Q) Pastor Bobby said that Nebuchadnezzar had to be externally humbled so that God could bring him to the point of inner humility that he should have had all along. Have you ever had a time when God had to humble you externally—through your circumstances—in order to bring about inner humility in you?

Q) What are some ways that we resist God’s attempts to humble us—either individually or as a community? How do you/we personally do this?

Q) Read Daniel 4:27. This verse describes the counsel that Daniel gave to Nebuchadnezzar after Daniel interpreted his dream. Pastor Bobby highlighted how Nebuchadnezzar’s pride had apparently made him an unjust ruler. What do you think is the link between pride and injustice? How does pride help fuel injustice? Can you think of any practical examples of this dynamic today?

How God Restores us to Humility (4:34-37)

Q) Re-read Daniel 4:34-37. At what point did Nebuchadnezzar’s reason return to him? What does this suggest about the heart posture we need to have in order to think “reasonably”?

Q) In Daniel 4:34-37, Nebuchadnezzar praised God when his reason returned to him. According to these verses, what did Nebuchadnezzar learn about God’s nature, his character, and the way that God rules? How do you think this challenged Nebuchadnezzar’s earlier notions of who God was and who he himself was?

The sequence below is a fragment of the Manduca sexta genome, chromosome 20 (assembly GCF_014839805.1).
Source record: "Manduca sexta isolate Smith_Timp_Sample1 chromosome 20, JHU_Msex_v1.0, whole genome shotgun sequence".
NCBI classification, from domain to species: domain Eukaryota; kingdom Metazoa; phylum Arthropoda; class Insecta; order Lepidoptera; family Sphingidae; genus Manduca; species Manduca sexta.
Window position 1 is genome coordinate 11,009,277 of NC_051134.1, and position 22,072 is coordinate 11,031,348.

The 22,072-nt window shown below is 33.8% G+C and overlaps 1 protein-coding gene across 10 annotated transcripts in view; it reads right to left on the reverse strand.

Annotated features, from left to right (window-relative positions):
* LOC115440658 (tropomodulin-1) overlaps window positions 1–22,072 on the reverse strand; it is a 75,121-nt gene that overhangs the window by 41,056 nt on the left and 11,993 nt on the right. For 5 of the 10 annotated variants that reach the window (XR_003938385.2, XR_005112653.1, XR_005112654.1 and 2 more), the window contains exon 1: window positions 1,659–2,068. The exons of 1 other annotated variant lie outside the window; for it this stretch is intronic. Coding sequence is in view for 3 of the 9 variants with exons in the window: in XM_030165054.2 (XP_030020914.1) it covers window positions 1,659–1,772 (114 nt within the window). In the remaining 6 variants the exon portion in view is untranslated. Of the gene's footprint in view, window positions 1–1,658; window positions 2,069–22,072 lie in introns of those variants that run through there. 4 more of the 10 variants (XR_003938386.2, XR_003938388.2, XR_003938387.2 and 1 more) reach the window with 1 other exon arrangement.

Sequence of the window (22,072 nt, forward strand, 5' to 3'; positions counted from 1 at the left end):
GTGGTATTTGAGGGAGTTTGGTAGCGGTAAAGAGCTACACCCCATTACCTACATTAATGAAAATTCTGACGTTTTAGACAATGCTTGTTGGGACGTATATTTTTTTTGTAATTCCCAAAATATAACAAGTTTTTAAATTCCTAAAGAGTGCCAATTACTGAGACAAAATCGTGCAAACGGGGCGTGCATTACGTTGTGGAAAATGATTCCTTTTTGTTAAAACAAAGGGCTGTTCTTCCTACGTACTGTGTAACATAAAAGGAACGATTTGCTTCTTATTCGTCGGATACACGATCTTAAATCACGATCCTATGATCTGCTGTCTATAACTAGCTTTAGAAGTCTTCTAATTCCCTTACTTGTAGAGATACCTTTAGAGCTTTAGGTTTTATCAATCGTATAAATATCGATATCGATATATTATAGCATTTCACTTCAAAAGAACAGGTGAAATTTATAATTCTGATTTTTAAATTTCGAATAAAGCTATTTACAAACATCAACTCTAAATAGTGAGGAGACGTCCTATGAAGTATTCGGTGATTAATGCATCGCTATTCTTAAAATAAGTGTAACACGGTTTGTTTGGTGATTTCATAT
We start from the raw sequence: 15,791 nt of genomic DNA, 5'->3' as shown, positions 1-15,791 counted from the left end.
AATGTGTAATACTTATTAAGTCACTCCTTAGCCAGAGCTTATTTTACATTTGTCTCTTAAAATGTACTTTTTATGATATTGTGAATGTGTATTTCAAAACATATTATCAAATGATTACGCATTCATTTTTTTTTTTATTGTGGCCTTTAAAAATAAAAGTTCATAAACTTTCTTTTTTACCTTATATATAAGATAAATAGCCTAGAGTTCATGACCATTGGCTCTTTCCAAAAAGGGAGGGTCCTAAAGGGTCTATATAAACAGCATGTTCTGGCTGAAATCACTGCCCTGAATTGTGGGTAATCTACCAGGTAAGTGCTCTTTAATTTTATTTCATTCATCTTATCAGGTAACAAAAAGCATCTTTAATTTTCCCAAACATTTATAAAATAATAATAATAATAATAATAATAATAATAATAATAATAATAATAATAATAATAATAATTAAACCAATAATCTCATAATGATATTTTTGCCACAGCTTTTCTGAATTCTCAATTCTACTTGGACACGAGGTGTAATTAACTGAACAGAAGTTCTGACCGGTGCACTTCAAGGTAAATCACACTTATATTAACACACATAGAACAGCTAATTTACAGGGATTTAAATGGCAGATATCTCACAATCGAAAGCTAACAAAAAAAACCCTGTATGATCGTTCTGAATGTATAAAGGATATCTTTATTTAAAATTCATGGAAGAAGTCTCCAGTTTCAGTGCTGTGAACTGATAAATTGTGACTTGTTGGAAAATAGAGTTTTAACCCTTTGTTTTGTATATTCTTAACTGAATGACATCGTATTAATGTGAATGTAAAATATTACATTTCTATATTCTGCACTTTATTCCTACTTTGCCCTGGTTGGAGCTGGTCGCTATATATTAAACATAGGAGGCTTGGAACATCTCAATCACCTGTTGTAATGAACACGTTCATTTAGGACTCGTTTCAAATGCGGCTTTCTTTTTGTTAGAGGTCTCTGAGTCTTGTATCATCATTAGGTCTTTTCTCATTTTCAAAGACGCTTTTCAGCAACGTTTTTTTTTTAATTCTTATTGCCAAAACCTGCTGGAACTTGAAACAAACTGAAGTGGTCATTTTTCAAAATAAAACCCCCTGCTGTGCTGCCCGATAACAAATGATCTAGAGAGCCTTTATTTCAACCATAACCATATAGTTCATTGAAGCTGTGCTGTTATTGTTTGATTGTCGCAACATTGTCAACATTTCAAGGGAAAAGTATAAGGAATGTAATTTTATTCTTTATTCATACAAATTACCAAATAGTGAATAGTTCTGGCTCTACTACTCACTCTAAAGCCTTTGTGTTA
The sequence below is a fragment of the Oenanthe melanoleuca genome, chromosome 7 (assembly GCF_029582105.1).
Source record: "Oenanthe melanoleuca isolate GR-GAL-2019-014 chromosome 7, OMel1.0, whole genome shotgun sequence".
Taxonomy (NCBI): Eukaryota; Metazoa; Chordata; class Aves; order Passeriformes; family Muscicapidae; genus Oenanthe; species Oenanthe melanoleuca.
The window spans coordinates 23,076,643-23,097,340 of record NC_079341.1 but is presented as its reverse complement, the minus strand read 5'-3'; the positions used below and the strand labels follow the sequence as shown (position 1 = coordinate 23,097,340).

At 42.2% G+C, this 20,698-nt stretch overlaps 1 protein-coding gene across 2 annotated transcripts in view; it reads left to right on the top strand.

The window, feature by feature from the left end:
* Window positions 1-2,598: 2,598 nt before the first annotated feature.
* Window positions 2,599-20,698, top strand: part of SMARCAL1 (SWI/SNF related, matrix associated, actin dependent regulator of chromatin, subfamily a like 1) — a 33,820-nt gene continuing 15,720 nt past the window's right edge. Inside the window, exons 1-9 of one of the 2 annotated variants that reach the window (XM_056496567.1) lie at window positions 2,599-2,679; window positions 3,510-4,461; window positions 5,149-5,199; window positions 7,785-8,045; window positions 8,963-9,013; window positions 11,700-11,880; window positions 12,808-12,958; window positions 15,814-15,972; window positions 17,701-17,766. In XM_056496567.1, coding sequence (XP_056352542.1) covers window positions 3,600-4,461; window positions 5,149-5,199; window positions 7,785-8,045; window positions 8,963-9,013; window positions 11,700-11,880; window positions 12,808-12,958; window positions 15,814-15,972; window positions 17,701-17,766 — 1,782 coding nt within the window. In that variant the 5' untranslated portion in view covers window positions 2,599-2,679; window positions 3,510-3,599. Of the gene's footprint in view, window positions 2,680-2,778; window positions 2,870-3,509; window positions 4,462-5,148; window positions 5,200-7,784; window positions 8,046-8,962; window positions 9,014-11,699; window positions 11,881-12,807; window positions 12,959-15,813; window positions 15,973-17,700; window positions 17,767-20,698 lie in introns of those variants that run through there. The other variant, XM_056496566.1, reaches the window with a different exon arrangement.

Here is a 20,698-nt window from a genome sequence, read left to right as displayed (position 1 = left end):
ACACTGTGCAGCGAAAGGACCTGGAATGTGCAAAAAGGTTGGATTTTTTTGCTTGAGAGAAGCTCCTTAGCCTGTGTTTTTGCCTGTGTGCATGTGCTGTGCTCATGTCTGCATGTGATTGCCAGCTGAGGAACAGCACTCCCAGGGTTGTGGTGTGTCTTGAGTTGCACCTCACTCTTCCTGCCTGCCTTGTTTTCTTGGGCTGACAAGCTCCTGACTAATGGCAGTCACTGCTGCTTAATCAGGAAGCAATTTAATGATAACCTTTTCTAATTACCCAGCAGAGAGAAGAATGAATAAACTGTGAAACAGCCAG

Q) Re-read Nebuchadnezzar’s praise once more in 4:34-35 (“For his dominion is an everlasting dominion…”). What do you think would be some characteristics of a whole church that really believed this was true? How would it impact their witness?

Q) Read Daniel 4:17, which comes at the end of Nebuchadnezzar’s dream, and describes the purpose of Nebuchadnezzar’s humbling, represented by the chopping down of the tree. What are “the living” (i.e. all people) supposed to learn from this? What does this verse mean when it says that God “sets over his kingdom the lowliest of men”? How does this anticipate King Jesus?

Q) Pastor Bobby said that ultimately Jesus is the “lowliest of men” whom God has set over his kingdom, because Jesus is “gentle and lowly in heart” (Matthew 11:28-30). What does it mean that Jesus is “gentle and lowly in heart”? What does this teach us about the way that God rules? How does recognizing the heart of Jesus make us more humble people ourselves?

Q) CASE STUDY: You’re talking to a friend who is not a Christian. She brings up a recent news story about the president of a major Christian college who was recently terminated following a public sex scandal. “He finally got what was coming to him,” your friend says, noting that in her view, this person was arrogant and proud. “Why do so many Christian leaders seem so prideful?” she asks, adding, “I don’t know a lot about Christianity, but I bet Jesus would be so angry if he were alive today.” Based on this week’s passage and sermon, how would you have a gracious and winsome conversation with your friend?

Additional Application Questions

Q) How else would you like to engage with God this week?

Q) How can you tangibly care for those in your community this week, both inside and
outside of the church?


Spend time praying for yourselves, our church community, the North Shore community, and our nation and world—particularly those most vulnerable.